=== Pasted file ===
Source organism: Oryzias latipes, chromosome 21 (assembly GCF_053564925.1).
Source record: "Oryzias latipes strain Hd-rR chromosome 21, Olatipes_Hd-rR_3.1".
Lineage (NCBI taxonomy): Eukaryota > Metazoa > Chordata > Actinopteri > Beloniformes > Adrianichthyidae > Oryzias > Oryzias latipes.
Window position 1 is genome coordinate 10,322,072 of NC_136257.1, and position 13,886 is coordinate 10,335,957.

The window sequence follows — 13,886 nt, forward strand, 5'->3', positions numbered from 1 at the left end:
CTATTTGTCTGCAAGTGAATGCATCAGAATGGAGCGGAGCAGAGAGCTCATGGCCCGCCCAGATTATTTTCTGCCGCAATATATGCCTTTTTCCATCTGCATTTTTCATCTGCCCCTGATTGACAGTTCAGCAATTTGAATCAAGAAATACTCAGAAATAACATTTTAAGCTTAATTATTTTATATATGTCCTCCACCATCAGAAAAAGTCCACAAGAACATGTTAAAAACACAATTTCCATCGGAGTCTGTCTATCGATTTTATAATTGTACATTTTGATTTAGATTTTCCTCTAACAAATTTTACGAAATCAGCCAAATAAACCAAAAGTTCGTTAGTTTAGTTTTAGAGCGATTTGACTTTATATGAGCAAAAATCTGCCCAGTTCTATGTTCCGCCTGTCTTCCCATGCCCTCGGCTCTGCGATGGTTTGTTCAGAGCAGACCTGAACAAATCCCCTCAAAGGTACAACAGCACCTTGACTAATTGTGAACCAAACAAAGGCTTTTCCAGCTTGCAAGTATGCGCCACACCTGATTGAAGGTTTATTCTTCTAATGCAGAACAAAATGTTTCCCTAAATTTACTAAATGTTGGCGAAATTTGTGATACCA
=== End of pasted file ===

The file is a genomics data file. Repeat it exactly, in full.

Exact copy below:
Source organism: Oryzias latipes, chromosome 21 (assembly GCF_053564925.1).
Source record: "Oryzias latipes strain Hd-rR chromosome 21, Olatipes_Hd-rR_3.1".
Lineage (NCBI taxonomy): Eukaryota > Metazoa > Chordata > Actinopteri > Beloniformes > Adrianichthyidae > Oryzias > Oryzias latipes.
Window position 1 is genome coordinate 10,322,072 of NC_136257.1, and position 13,886 is coordinate 10,335,957.

The window sequence follows — 13,886 nt, forward strand, 5'->3', positions numbered from 1 at the left end:
CTATTTGTCTGCAAGTGAATGCATCAGAATGGAGCGGAGCAGAGAGCTCATGGCCCGCCCAGATTATTTTCTGCCGCAATATATGCCTTTTTCCATCTGCATTTTTCATCTGCCCCTGATTGACAGTTCAGCAATTTGAATCAAGAAATACTCAGAAATAACATTTTAAGCTTAATTATTTTATATATGTCCTCCACCATCAGAAAAAGTCCACAAGAACATGTTAAAAACACAATTTCCATCGGAGTCTGTCTATCGATTTTATAATTGTACATTTTGATTTAGATTTTCCTCTAACAAATTTTACGAAATCAGCCAAATAAACCAAAAGTTCGTTAGTTTAGTTTTAGAGCGATTTGACTTTATATGAGCAAAAATCTGCCCAGTTCTATGTTCCGCCTGTCTTCCCATGCCCTCGGCTCTGCGATGGTTTGTTCAGAGCAGACCTGAACAAATCCCCTCAAAGGTACAACAGCACCTTGACTAATTGTGAACCAAACAAAGGCTTTTCCAGCTTGCAAGTATGCGCCACACCTGATTGAAGGTTTATTCTTCTAATGCAGAACAAAATGTTTCCCTAAATTTACTAAATGTTGGCGAAATTTGTGATACCA